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  5. jbcarioca
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    jbcarioca Gold Member

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    The larger 737NG have replaced 757 so they'd just decrease fleet commonality and increase operating costs by using 757's. If they could not get a big imporvement otehrwise the current Boeing model for that increased range and load would be the 737-900ER. Southwest only operated the -700 at present, which is essentially a hugely updated -200. The primary references are here:
    http://en.wikipedia.org/wiki/Boeing_737
    http://en.wikipedia.org/wiki/Boeing_757
    http://www.airfleets.net/flottecie/Southwest Airlines.htm
    http://en.wikipedia.org/wiki/Boeing_717
     
  6. eponymous_coward
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    Because 757s are too much plane for WN's route network (which is built around 400-1000 mile flights, so the 757's extended range is completely wasted), as well as being fuel and maintenance hogs (since the vast majority of them are 10+ years old)? Also, the 757 doesn't have a similar flight deck to the 737- it's similar to the 767, thus this means extra expense for training pilots.

    So, basically, there's just no reason whatsoever to use a 757 for WN. If WN really, really wanted jets with more seats without the expense of a new fleet type of buying beater 757s, they could switch 73G orders to 73H (which they have),. or 739 (which they haven't but they could).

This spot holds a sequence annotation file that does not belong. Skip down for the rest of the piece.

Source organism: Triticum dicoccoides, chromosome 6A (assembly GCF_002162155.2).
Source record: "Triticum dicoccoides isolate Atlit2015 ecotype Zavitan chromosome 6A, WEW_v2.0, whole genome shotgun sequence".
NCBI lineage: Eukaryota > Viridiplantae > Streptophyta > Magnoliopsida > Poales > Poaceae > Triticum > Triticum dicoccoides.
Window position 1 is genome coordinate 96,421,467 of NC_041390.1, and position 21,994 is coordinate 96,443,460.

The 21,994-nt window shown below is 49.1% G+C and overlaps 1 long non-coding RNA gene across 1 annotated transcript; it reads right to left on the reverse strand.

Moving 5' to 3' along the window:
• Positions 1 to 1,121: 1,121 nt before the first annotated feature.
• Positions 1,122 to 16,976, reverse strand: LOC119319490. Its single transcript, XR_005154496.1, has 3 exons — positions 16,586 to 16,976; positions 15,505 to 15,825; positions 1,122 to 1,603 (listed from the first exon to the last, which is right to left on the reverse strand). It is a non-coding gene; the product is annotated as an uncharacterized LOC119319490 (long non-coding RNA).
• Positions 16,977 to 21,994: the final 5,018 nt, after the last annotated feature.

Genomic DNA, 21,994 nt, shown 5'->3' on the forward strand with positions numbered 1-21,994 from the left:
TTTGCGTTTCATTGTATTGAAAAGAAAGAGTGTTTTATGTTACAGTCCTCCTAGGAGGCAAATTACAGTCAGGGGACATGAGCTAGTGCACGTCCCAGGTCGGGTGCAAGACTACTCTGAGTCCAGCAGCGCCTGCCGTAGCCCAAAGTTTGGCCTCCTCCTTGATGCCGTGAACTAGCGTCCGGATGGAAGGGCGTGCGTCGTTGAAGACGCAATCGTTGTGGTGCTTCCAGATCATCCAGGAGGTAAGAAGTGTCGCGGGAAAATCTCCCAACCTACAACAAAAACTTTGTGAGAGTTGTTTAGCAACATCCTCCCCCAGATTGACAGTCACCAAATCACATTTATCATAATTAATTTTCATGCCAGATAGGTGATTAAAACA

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  7. bakedpatato
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    bakedpatato Gold Member

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    Don't know why WN isn't replacing all their Classics with NGs, especially with the maintenance problems(publicity!).
    The new build NGs(WN ordered some, but without the Sky Interior) have 1% less fuel burn than the older NGs and the older NGs have a 15-20%ish fuel burn advantage over the Classics(plus the bigger carryon bins). WN has some of the oldest NGs so by the time the 797 or whatever Boeing has in store to replace the NG, they should be ready for replacement, while the newer NGs can solider on like the current Classics.
    The 737RS(aka NGs re-engined) program from what I've been hearing cannot deliver more than 30% less fuel burn than a Classic while the 797 can probably do a lot better...I don't think 10% is worth complaining to Boeing over when WN can save more fuel and make customers happy/feel safe RIGHT now with a (heh) even larger order of NGs to retire their Classics; I'm thinking this is just a way for WN to negotiate with Boeing.
    Plus every airline(especially AS) loves their 738s; I'm thinking WN will probably buy more once they get the hang of it.